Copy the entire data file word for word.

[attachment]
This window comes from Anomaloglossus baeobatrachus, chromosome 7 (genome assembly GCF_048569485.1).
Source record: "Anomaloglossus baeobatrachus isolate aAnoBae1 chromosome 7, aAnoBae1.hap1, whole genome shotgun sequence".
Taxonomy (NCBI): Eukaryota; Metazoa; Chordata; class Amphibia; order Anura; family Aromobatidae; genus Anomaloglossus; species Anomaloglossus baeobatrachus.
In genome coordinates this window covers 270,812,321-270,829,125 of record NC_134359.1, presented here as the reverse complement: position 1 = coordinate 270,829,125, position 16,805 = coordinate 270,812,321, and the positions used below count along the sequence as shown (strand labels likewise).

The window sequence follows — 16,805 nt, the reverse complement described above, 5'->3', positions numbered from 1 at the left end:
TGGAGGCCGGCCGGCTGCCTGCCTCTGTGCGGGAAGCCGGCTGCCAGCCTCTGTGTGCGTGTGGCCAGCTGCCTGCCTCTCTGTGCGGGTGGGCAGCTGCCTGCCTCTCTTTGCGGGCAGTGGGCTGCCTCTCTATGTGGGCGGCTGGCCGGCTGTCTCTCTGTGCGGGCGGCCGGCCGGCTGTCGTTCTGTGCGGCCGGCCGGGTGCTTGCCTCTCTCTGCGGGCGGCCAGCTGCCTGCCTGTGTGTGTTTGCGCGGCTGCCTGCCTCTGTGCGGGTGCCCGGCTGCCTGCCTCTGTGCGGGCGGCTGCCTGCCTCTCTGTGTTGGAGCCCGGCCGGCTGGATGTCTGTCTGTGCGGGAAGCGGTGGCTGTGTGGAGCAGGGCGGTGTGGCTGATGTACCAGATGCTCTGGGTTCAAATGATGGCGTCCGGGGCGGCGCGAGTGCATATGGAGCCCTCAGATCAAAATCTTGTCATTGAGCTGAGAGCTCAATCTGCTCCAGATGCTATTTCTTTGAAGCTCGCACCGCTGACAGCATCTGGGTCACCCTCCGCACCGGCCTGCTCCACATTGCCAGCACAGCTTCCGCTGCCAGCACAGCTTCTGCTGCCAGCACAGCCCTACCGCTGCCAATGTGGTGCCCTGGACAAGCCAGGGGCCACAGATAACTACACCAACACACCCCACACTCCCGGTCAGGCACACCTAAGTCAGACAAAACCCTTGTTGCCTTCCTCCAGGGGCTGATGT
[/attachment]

This window comes from Anomaloglossus baeobatrachus, chromosome 7 (genome assembly GCF_048569485.1).
Source record: "Anomaloglossus baeobatrachus isolate aAnoBae1 chromosome 7, aAnoBae1.hap1, whole genome shotgun sequence".
Taxonomy (NCBI): Eukaryota; Metazoa; Chordata; class Amphibia; order Anura; family Aromobatidae; genus Anomaloglossus; species Anomaloglossus baeobatrachus.
In genome coordinates this window covers 270,812,321-270,829,125 of record NC_134359.1, presented here as the reverse complement: position 1 = coordinate 270,829,125, position 16,805 = coordinate 270,812,321, and the positions used below count along the sequence as shown (strand labels likewise).

The window sequence follows — 16,805 nt, the reverse complement described above, 5'->3', positions numbered from 1 at the left end:
TGGAGGCCGGCCGGCTGCCTGCCTCTGTGCGGGAAGCCGGCTGCCAGCCTCTGTGTGCGTGTGGCCAGCTGCCTGCCTCTCTGTGCGGGTGGGCAGCTGCCTGCCTCTCTTTGCGGGCAGTGGGCTGCCTCTCTATGTGGGCGGCTGGCCGGCTGTCTCTCTGTGCGGGCGGCCGGCCGGCTGTCGTTCTGTGCGGCCGGCCGGGTGCTTGCCTCTCTCTGCGGGCGGCCAGCTGCCTGCCTGTGTGTGTTTGCGCGGCTGCCTGCCTCTGTGCGGGTGCCCGGCTGCCTGCCTCTGTGCGGGCGGCTGCCTGCCTCTCTGTGTTGGAGCCCGGCCGGCTGGATGTCTGTCTGTGCGGGAAGCGGTGGCTGTGTGGAGCAGGGCGGTGTGGCTGATGTACCAGATGCTCTGGGTTCAAATGATGGCGTCCGGGGCGGCGCGAGTGCATATGGAGCCCTCAGATCAAAATCTTGTCATTGAGCTGAGAGCTCAATCTGCTCCAGATGCTATTTCTTTGAAGCTCGCACCGCTGACAGCATCTGGGTCACCCTCCGCACCGGCCTGCTCCACATTGCCAGCACAGCTTCCGCTGCCAGCACAGCTTCTGCTGCCAGCACAGCCCTACCGCTGCCAATGTGGTGCCCTGGACAAGCCAGGGGCCACAGATAACTACACCAACACACCCCACACTCCCGGTCAGGCACACCTAAGTCAGACAAAACCCTTGTTGCCTTCCTCCAGGGGCTGATGT